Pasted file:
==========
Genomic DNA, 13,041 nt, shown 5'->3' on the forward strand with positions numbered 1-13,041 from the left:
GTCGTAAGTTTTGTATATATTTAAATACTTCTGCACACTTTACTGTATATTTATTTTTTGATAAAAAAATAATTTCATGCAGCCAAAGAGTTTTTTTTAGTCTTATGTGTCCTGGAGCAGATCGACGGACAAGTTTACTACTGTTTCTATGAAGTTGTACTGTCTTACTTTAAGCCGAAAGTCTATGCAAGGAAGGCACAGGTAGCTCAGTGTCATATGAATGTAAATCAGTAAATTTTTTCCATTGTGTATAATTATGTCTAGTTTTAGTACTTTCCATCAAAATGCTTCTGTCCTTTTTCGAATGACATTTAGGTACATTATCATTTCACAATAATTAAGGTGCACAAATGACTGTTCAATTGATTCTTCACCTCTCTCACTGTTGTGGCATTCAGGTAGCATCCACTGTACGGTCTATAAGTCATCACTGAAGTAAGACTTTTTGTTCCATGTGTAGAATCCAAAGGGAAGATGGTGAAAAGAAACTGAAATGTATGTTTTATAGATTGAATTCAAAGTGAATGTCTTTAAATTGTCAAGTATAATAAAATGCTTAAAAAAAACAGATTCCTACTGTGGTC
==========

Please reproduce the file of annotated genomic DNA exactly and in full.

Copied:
Genomic DNA, 13,041 nt, shown 5'->3' on the forward strand with positions numbered 1-13,041 from the left:
GTCGTAAGTTTTGTATATATTTAAATACTTCTGCACACTTTACTGTATATTTATTTTTTGATAAAAAAATAATTTCATGCAGCCAAAGAGTTTTTTTTAGTCTTATGTGTCCTGGAGCAGATCGACGGACAAGTTTACTACTGTTTCTATGAAGTTGTACTGTCTTACTTTAAGCCGAAAGTCTATGCAAGGAAGGCACAGGTAGCTCAGTGTCATATGAATGTAAATCAGTAAATTTTTTCCATTGTGTATAATTATGTCTAGTTTTAGTACTTTCCATCAAAATGCTTCTGTCCTTTTTCGAATGACATTTAGGTACATTATCATTTCACAATAATTAAGGTGCACAAATGACTGTTCAATTGATTCTTCACCTCTCTCACTGTTGTGGCATTCAGGTAGCATCCACTGTACGGTCTATAAGTCATCACTGAAGTAAGACTTTTTGTTCCATGTGTAGAATCCAAAGGGAAGATGGTGAAAAGAAACTGAAATGTATGTTTTATAGATTGAATTCAAAGTGAATGTCTTTAAATTGTCAAGTATAATAAAATGCTTAAAAAAAACAGATTCCTACTGTGGTC